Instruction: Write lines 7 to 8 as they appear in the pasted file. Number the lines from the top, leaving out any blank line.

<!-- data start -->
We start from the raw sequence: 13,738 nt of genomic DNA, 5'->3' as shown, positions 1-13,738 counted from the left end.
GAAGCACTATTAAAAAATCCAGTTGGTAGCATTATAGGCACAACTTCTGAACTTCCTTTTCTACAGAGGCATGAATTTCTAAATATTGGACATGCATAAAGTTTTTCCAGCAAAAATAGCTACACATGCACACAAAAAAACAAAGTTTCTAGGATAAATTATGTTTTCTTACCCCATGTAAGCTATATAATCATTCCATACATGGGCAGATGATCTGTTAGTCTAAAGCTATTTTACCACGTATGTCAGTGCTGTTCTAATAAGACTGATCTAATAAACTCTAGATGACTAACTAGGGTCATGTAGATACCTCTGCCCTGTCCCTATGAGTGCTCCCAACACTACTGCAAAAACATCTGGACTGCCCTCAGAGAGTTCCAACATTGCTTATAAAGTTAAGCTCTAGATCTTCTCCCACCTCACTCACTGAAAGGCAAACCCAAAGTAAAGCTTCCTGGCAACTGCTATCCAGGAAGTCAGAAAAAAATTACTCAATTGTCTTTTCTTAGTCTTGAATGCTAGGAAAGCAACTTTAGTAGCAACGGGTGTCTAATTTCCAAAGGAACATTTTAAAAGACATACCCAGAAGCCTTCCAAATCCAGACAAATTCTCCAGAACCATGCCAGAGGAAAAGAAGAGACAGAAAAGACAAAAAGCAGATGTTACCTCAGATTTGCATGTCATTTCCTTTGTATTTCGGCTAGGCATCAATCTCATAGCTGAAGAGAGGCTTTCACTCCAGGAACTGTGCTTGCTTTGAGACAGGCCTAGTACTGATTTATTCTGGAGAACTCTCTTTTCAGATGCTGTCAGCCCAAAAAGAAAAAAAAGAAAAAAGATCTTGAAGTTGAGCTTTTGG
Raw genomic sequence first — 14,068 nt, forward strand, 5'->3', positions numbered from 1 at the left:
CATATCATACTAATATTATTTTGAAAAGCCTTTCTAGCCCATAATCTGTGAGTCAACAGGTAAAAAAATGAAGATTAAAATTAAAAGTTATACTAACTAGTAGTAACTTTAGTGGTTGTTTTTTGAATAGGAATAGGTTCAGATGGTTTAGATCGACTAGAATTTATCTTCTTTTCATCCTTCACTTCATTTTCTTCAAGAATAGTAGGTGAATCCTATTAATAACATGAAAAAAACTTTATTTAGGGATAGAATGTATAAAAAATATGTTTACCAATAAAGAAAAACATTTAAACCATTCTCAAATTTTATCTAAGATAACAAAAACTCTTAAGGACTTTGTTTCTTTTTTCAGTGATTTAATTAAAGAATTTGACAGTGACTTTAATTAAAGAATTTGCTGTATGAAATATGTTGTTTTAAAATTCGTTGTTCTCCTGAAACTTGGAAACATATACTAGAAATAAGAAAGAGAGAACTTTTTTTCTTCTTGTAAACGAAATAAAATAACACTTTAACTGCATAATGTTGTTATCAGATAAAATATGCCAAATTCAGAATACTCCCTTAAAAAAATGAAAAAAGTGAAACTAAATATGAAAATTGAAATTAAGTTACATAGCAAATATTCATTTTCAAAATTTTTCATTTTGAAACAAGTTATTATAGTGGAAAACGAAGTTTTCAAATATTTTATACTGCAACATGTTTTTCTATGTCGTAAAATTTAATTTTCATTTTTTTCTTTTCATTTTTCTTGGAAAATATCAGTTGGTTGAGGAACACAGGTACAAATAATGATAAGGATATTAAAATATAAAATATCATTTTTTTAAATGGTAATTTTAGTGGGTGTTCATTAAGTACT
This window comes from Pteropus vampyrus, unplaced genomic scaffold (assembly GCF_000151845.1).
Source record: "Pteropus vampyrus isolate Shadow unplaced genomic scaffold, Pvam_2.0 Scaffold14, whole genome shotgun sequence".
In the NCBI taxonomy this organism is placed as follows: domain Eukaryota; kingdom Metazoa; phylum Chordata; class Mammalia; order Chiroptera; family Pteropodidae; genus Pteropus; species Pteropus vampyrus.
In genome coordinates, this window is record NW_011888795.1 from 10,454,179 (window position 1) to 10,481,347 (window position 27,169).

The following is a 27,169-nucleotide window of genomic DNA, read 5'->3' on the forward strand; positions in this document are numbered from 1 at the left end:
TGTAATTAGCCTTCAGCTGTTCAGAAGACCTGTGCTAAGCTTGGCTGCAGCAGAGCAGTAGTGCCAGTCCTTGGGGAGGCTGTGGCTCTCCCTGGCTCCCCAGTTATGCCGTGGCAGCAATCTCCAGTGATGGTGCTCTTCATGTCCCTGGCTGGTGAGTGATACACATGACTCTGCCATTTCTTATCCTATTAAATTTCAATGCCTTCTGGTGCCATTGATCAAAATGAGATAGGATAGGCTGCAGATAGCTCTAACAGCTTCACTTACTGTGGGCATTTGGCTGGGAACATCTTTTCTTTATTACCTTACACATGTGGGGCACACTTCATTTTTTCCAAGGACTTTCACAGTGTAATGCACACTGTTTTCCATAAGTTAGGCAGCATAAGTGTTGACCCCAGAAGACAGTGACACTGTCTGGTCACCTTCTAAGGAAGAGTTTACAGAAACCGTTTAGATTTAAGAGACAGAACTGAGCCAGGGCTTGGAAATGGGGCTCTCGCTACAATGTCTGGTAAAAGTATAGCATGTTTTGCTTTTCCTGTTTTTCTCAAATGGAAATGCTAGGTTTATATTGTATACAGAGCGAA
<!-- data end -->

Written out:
In the NCBI taxonomy this organism is placed as follows: domain Eukaryota; kingdom Metazoa; phylum Chordata; class Mammalia; order Chiroptera; family Pteropodidae; genus Pteropus; species Pteropus vampyrus.
In genome coordinates, this window is record NW_011888795.1 from 10,454,179 (window position 1) to 10,481,347 (window position 27,169).